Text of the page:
The best stories being published on the SNO Sites network

Best of SNO

The best stories being published on the SNO Sites network

Best of SNO

The best stories being published on the SNO Sites network

Best of SNO

Best of SNO Stats
2376
Published
Stories
589
Participating
Schools
350
Published
Schools
Publication Tips
We'll be the first to admit that getting your story published on Best of SNO is hard. We receive over 100 submissions per day, and only about 15 percent are selected for publication.

There are multiple factors that come into play when deciding if a story is Best of SNO-worthy. From engaging writing and unique angles to well thought out multimedia elements, more considerations are made than it might look.

If you're having a hard time achieving that Best of SNO distinction, check out our past newsletters to get a better idea of the type of content we're looking for.
March 21, 2024
January 26, 2024
November 16, 2023
March 1, 2023
January 10, 2023
November 1, 2022

In-Depth: Path to Power

Local Energy Moves Toward Renewability
Labadie+Energy+Center+is+the+largest+coal-powered+power+plant+in+the+St.+Louis+region.+It+began+operating+in+1973.
Aubrey Lacavich
Labadie Energy Center is the largest coal-powered power plant in the St. Louis region. It began operating in 1973.

For Yaw Oduro, freshman, electricity wasn’t always as simple as flicking a switch.

Oduro was born in South Africa and lived there for 14 years. South Africa began experiencing chronic power outages due to aging energy infrastructure and delayed governmental response. Since 2007, the country has had scheduled load-shedding, alternating periods in which cities and regions lack electricity each day to save power, according to the Kleinman Center for Energy Policy.

Without power, people couldn’t use water or bathe before going to school, Oduro said. Doing laundry and charging devices was challenging. 

“They would have to call off school early when the power went out,” Oduro said.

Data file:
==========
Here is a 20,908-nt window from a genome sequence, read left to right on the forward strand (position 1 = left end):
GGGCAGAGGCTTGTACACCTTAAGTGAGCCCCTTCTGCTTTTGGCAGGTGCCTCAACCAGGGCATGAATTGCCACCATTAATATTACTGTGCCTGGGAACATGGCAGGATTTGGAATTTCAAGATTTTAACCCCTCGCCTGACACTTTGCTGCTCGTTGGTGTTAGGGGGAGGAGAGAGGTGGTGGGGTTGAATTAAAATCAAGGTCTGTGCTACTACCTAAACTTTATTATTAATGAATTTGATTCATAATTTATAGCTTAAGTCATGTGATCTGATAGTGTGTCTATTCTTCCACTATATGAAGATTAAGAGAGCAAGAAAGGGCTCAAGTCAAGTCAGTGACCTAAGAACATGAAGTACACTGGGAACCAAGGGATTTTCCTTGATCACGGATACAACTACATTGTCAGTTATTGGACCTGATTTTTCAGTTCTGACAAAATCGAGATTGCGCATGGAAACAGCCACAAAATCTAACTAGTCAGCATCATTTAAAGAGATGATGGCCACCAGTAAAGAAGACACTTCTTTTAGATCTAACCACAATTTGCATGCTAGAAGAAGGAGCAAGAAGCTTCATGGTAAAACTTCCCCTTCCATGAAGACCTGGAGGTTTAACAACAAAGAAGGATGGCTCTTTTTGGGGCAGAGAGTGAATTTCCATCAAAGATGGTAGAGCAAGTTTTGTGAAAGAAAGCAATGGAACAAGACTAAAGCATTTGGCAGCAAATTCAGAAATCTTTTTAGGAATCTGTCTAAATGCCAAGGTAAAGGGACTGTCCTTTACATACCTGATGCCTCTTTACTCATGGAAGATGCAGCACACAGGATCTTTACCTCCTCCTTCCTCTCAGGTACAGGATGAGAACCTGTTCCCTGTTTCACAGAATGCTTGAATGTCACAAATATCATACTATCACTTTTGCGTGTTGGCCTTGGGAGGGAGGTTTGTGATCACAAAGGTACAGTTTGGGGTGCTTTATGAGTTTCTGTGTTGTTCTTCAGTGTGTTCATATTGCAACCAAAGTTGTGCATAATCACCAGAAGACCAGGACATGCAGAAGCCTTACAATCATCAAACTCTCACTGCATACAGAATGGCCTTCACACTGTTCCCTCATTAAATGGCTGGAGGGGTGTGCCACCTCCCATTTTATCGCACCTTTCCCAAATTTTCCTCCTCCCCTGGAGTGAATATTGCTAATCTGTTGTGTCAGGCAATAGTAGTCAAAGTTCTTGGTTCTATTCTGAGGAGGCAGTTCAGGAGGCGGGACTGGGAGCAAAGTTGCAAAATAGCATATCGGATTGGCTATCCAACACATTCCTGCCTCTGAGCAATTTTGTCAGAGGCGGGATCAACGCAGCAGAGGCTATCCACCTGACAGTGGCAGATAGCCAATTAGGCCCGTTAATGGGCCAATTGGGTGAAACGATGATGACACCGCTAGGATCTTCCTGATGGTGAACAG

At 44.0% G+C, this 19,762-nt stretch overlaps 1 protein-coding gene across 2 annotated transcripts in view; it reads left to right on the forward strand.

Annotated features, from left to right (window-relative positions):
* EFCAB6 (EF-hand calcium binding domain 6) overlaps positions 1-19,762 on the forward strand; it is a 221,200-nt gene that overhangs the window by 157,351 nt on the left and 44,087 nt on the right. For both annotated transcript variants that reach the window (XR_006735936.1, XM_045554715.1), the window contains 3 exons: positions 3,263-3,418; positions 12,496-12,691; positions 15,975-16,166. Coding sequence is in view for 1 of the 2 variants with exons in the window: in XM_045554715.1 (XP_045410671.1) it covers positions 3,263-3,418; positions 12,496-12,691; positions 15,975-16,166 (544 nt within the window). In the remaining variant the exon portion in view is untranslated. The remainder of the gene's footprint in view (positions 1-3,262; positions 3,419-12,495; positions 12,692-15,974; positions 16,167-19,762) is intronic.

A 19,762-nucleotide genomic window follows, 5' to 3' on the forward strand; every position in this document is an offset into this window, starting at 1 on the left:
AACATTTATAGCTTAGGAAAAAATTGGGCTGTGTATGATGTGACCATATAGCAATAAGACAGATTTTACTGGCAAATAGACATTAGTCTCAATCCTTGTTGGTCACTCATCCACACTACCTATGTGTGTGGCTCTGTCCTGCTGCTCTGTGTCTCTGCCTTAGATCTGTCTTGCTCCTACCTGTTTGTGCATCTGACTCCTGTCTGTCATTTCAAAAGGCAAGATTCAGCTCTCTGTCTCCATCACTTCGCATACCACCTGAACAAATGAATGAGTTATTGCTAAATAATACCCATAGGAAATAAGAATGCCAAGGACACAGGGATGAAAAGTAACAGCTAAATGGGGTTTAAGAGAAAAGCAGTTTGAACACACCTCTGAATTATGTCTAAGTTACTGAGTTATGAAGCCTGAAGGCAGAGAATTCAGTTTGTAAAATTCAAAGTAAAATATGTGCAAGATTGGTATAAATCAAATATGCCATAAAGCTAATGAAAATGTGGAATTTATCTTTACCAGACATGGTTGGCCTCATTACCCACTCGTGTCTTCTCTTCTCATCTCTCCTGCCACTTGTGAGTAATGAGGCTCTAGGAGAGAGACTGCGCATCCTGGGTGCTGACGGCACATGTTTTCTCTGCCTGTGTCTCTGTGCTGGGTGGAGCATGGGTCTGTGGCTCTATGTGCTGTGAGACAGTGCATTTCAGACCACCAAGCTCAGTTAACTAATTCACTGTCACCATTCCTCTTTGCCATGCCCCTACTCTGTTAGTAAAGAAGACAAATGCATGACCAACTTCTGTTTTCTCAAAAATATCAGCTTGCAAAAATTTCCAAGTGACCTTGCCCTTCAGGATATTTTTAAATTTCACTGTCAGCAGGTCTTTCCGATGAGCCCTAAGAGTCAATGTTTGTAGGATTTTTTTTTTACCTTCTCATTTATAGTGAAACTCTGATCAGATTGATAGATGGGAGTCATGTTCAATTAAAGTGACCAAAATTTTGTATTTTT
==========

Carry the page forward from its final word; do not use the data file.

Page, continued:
Story continues below advertisement

Worldwide, nearly 1 out of every 10 people lack reliable electricity, according to data from the U.S. Energy Information Administration.

Students pass by the power lines in the parking lot on Tuesday, April 30. A reliable electricity grid is essential for the daily function of the school and plays a major role in the classroom for running smartboards, Chromebooks and operating computer labs and printing services. (Media by Annabelle Miller)

A reliable energy grid is essential for the daily function of the school. Electricity plays a major role in the classroom for running smartboards, Chromebooks and operating computer labs and printing services.

Principal Dr. Tracey Waeckerle said MHS has made strides to conserve energy over the past 30 years. Many areas of the building now have motion sensor lights, which turn off when no one is present.

“On long breaks, we always send out reminders to teachers to unplug things that aren’t essential when people aren’t here,” Dr. Waeckerle said. “We ask students to charge Chromebooks at home and have those prepared so we’re not having things plugged into outlets all day excessively.”

Dr. Waeckerle said there are no specific plans in place for major energy efficiency improvements, but when periodic renovations do occur, energy-efficient lighting and equipment are installed.

Bill Branson, coordinator for maintenance and grounds service in the district, said the district is currently in a retro-commissioning program. The district is evaluating and tweaking the performance of existing buildings’ electricity efficiency. 

“Some of the last things that we renovated at Marquette were the STEM labs,” Branson said. “Focusing on the energy efficiency of the equipment is part of the equation as we move forward.”

Branson said the district has focused on upgrading roof systems, installing higher efficiency HVAC systems and energy-efficient boilers, updating lighting systems, adding energy-efficient appliances and technology and adding water-saving strategies such as “smart” irrigation systems.